Why the Brazilian Insurance Market Hasn’t Taken Off

For foreign insurers, the Brazilian insurance market may at first seem like a mouthwatering opportunity. But the government’s cautious approach to the opening of the sector and market distortions are making it a tough nut to crack. In fact, experts say, insurance is a microcosm of the problems Brazil faces as it grapples with how wide to open its economy — and that is leading to missed opportunities.

Brazil's insurance markets are in a stage of rapid development. There has been average growth of about 13% a year in premiums, says Elias Silva, coordinator of the petrol risks group at insurance broker JLT in Rio de Janeiro. According to regulator SUSEP, the Brazilian superintendent of private insurers, premiums grew at 14.58% last year alone. Today, the market is worth a hefty US$33 billion. Moreover, there is plenty of untapped demand, and some insurance markets remain incipient. Insurance penetration is just above 50% of the Organisation for Economic Co-operation and Development (OECD) average at just US$350 annual spending per capita, according to the International Monetary Fund.

Foreign entrants see Brazil as a market that is too large to be ignored. John Nelson, chairman of Lloyd’s of London, has identified Brazil as a key target for expansion. Lloyd’s recently hired Henrique de Meirelles, a former governor of Brazil's Central Bank, as a member of the giant underwriter’s council. Increasingly, foreign insurers are becoming significant players in some of the country's markets. Liberty of the U.S., and Germany’s Allianz and HDI are in the top-10 car insurance providers in the country by premiums.

For the most part, however, foreign insurers are looking at commercial risk rather than at key retail sectors such as life, auto and health, says Joan Lamm-Tenant, global chief economist and risk strategist at global reinsurance mediary Guy Carpenter & Company. Those foreign newcomers competing in personal insurance are coming up against highly entrenched Brazilian institutions and the dominant bancassurance model, where banks are the primary distributors of personal insurance.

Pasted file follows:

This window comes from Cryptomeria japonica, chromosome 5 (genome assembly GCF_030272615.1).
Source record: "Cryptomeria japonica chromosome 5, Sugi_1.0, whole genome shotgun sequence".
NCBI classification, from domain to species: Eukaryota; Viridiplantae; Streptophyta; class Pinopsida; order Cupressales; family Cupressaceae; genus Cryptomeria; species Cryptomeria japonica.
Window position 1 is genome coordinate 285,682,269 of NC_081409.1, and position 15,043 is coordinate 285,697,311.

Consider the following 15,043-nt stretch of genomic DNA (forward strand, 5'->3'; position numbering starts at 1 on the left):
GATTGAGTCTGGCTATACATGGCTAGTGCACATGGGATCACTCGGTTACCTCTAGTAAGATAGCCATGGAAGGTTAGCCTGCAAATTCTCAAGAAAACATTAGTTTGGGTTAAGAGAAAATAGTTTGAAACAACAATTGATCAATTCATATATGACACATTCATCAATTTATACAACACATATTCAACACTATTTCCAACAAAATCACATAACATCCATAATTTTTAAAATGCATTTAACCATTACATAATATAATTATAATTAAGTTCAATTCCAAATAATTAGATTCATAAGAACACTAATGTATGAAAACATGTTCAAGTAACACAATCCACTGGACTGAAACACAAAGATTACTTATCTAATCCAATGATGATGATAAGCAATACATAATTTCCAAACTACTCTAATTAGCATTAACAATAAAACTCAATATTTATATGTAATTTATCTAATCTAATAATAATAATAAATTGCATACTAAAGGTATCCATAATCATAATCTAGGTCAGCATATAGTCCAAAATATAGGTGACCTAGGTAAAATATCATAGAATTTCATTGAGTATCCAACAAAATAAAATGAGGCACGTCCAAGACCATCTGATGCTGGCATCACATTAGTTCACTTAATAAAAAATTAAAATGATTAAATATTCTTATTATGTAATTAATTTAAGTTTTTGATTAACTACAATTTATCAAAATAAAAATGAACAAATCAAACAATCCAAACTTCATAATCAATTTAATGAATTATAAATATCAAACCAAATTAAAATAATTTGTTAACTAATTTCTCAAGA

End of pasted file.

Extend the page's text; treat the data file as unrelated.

Increased competition across the board means that margins have become too low to be attractive, notes Lamm-Tenant. “Foreign insurers rushed in and obtained licenses. But that led to pricing that continues to be incredibly competitive and not sustainable,” she says. The problem is that insurers are trying to price in a market that’s still evolving, she adds. In developed markets, you have years of data on claims on which to base prices. “In Brazil, the infrastructure is just being created, and we just don’t know how the litigation environment, codes and standards will be.”

Moreover, the two most common routes to enter the market — through a joint venture or acquisition — are pretty much saturated. “I tell firms that if you haven’t already gotten in yet, you may be too late,” she says.

Lamm-Tenant predicts that not all will survive in Brazil’s competitive market. Some insurers are already deciding that other markets in Latin America, such as Colombia and Peru, are more attractive. The economies may be much smaller, but both are enjoying strong GDP growth and there are fewer barriers to entry for insurers and less regulatory uncertainty.

The costs for the Brazilian economy if foreign insurers do withdraw will be high. The insurance industry needs foreign expertise and know-how, analysts note. Foreign insurers have been pushing an agenda of consulting to implement global best practices in many industries, securing significant improvements in work practices. They are also working to make insurance policies accessible to lower income consumers through new distribution channels, so fresh thinking should allow innovations such as online sales and microinsurance to take off.

Stop-go Policies

In addition to pricing pressures, there are two key issues that have been deterring foreign investments: legislation and distribution.

The government’s stop-go policies on liberalizing the insurance market have already caused consternation among foreign insurers. An opening and retrenchment of the reinsurance market is a perfect example, and it is affecting the commercial markets.In 2008, the monopoly held by the state company, Reinsurance Institute of Brazil (IRB-Brazil),was finally broken, says Elias. Since the opening, 102 reinsurers have been licensed by SUSEP, the large majority being international players.